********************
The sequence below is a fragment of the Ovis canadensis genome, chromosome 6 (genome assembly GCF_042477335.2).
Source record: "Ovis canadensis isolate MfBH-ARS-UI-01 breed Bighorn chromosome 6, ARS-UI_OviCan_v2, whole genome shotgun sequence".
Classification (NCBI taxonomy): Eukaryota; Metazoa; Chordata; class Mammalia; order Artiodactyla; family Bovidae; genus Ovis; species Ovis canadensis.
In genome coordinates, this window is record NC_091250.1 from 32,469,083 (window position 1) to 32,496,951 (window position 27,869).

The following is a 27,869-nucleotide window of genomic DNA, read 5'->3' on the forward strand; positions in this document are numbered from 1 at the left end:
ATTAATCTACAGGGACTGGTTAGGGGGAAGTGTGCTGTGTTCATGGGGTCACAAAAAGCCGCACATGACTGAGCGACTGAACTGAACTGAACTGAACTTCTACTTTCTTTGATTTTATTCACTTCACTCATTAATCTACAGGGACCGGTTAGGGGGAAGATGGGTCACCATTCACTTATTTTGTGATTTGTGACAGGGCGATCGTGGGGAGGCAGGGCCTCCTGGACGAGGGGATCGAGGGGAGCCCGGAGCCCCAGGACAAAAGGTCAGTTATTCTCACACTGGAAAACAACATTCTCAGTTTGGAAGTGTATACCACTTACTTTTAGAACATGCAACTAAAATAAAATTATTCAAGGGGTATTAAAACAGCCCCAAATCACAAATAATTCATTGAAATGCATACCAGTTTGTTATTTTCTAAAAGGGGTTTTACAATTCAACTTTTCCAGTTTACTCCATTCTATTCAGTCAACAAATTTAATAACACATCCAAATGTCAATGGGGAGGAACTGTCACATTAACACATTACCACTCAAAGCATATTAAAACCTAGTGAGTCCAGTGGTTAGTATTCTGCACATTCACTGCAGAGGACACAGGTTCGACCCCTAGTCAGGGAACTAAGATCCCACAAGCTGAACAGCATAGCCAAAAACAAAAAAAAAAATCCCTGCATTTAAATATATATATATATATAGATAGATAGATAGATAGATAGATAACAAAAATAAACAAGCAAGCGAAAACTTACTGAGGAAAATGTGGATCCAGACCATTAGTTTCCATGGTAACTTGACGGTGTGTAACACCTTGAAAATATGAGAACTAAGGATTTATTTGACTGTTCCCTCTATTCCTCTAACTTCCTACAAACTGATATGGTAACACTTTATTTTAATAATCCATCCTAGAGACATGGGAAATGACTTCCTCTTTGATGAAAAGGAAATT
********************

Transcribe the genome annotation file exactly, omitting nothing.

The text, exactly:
The sequence below is a fragment of the Ovis canadensis genome, chromosome 6 (genome assembly GCF_042477335.2).
Source record: "Ovis canadensis isolate MfBH-ARS-UI-01 breed Bighorn chromosome 6, ARS-UI_OviCan_v2, whole genome shotgun sequence".
Classification (NCBI taxonomy): Eukaryota; Metazoa; Chordata; class Mammalia; order Artiodactyla; family Bovidae; genus Ovis; species Ovis canadensis.
In genome coordinates, this window is record NC_091250.1 from 32,469,083 (window position 1) to 32,496,951 (window position 27,869).

The following is a 27,869-nucleotide window of genomic DNA, read 5'->3' on the forward strand; positions in this document are numbered from 1 at the left end:
ATTAATCTACAGGGACTGGTTAGGGGGAAGTGTGCTGTGTTCATGGGGTCACAAAAAGCCGCACATGACTGAGCGACTGAACTGAACTGAACTGAACTTCTACTTTCTTTGATTTTATTCACTTCACTCATTAATCTACAGGGACCGGTTAGGGGGAAGATGGGTCACCATTCACTTATTTTGTGATTTGTGACAGGGCGATCGTGGGGAGGCAGGGCCTCCTGGACGAGGGGATCGAGGGGAGCCCGGAGCCCCAGGACAAAAGGTCAGTTATTCTCACACTGGAAAACAACATTCTCAGTTTGGAAGTGTATACCACTTACTTTTAGAACATGCAACTAAAATAAAATTATTCAAGGGGTATTAAAACAGCCCCAAATCACAAATAATTCATTGAAATGCATACCAGTTTGTTATTTTCTAAAAGGGGTTTTACAATTCAACTTTTCCAGTTTACTCCATTCTATTCAGTCAACAAATTTAATAACACATCCAAATGTCAATGGGGAGGAACTGTCACATTAACACATTACCACTCAAAGCATATTAAAACCTAGTGAGTCCAGTGGTTAGTATTCTGCACATTCACTGCAGAGGACACAGGTTCGACCCCTAGTCAGGGAACTAAGATCCCACAAGCTGAACAGCATAGCCAAAAACAAAAAAAAAAATCCCTGCATTTAAATATATATATATATATAGATAGATAGATAGATAGATAGATAACAAAAATAAACAAGCAAGCGAAAACTTACTGAGGAAAATGTGGATCCAGACCATTAGTTTCCATGGTAACTTGACGGTGTGTAACACCTTGAAAATATGAGAACTAAGGATTTATTTGACTGTTCCCTCTATTCCTCTAACTTCCTACAAACTGATATGGTAACACTTTATTTTAATAATCCATCCTAGAGACATGGGAAATGACTTCCTCTTTGATGAAAAGGAAATT